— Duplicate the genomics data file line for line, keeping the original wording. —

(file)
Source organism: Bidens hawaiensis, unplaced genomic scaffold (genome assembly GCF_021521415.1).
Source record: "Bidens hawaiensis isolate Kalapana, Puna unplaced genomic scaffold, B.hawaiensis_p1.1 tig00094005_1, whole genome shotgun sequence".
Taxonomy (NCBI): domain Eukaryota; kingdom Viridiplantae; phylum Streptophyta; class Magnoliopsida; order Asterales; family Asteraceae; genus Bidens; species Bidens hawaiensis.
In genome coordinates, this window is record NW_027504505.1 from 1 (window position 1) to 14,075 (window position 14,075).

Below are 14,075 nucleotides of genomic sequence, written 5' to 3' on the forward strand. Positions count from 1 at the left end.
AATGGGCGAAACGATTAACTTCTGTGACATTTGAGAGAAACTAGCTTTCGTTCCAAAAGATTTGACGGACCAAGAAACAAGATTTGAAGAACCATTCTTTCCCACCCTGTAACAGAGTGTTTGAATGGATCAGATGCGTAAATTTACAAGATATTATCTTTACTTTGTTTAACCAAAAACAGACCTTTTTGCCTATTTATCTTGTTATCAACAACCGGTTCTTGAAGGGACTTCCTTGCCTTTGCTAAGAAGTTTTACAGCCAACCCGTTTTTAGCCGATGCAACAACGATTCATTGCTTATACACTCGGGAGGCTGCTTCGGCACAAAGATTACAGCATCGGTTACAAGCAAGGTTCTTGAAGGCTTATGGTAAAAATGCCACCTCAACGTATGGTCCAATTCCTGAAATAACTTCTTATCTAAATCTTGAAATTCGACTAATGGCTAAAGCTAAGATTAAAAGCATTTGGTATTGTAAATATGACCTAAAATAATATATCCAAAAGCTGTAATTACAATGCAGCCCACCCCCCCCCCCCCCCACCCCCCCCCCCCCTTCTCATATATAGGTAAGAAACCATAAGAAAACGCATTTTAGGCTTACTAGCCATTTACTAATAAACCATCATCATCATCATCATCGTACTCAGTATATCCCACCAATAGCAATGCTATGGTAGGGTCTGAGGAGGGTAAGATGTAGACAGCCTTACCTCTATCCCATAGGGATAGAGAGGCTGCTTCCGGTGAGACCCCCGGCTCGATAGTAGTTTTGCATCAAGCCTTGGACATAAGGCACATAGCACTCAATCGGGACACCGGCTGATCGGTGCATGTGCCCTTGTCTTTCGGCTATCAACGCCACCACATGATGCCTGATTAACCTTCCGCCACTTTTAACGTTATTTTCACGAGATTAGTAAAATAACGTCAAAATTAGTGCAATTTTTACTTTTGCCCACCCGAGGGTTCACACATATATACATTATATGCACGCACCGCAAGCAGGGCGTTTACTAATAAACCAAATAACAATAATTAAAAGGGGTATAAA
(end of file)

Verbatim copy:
Source organism: Bidens hawaiensis, unplaced genomic scaffold (genome assembly GCF_021521415.1).
Source record: "Bidens hawaiensis isolate Kalapana, Puna unplaced genomic scaffold, B.hawaiensis_p1.1 tig00094005_1, whole genome shotgun sequence".
Taxonomy (NCBI): domain Eukaryota; kingdom Viridiplantae; phylum Streptophyta; class Magnoliopsida; order Asterales; family Asteraceae; genus Bidens; species Bidens hawaiensis.
In genome coordinates, this window is record NW_027504505.1 from 1 (window position 1) to 14,075 (window position 14,075).

Below are 14,075 nucleotides of genomic sequence, written 5' to 3' on the forward strand. Positions count from 1 at the left end.
AATGGGCGAAACGATTAACTTCTGTGACATTTGAGAGAAACTAGCTTTCGTTCCAAAAGATTTGACGGACCAAGAAACAAGATTTGAAGAACCATTCTTTCCCACCCTGTAACAGAGTGTTTGAATGGATCAGATGCGTAAATTTACAAGATATTATCTTTACTTTGTTTAACCAAAAACAGACCTTTTTGCCTATTTATCTTGTTATCAACAACCGGTTCTTGAAGGGACTTCCTTGCCTTTGCTAAGAAGTTTTACAGCCAACCCGTTTTTAGCCGATGCAACAACGATTCATTGCTTATACACTCGGGAGGCTGCTTCGGCACAAAGATTACAGCATCGGTTACAAGCAAGGTTCTTGAAGGCTTATGGTAAAAATGCCACCTCAACGTATGGTCCAATTCCTGAAATAACTTCTTATCTAAATCTTGAAATTCGACTAATGGCTAAAGCTAAGATTAAAAGCATTTGGTATTGTAAATATGACCTAAAATAATATATCCAAAAGCTGTAATTACAATGCAGCCCACCCCCCCCCCCCCCCACCCCCCCCCCCCCTTCTCATATATAGGTAAGAAACCATAAGAAAACGCATTTTAGGCTTACTAGCCATTTACTAATAAACCATCATCATCATCATCATCGTACTCAGTATATCCCACCAATAGCAATGCTATGGTAGGGTCTGAGGAGGGTAAGATGTAGACAGCCTTACCTCTATCCCATAGGGATAGAGAGGCTGCTTCCGGTGAGACCCCCGGCTCGATAGTAGTTTTGCATCAAGCCTTGGACATAAGGCACATAGCACTCAATCGGGACACCGGCTGATCGGTGCATGTGCCCTTGTCTTTCGGCTATCAACGCCACCACATGATGCCTGATTAACCTTCCGCCACTTTTAACGTTATTTTCACGAGATTAGTAAAATAACGTCAAAATTAGTGCAATTTTTACTTTTGCCCACCCGAGGGTTCACACATATATACATTATATGCACGCACCGCAAGCAGGGCGTTTACTAATAAACCAAATAACAATAATTAAAAGGGGTATAAA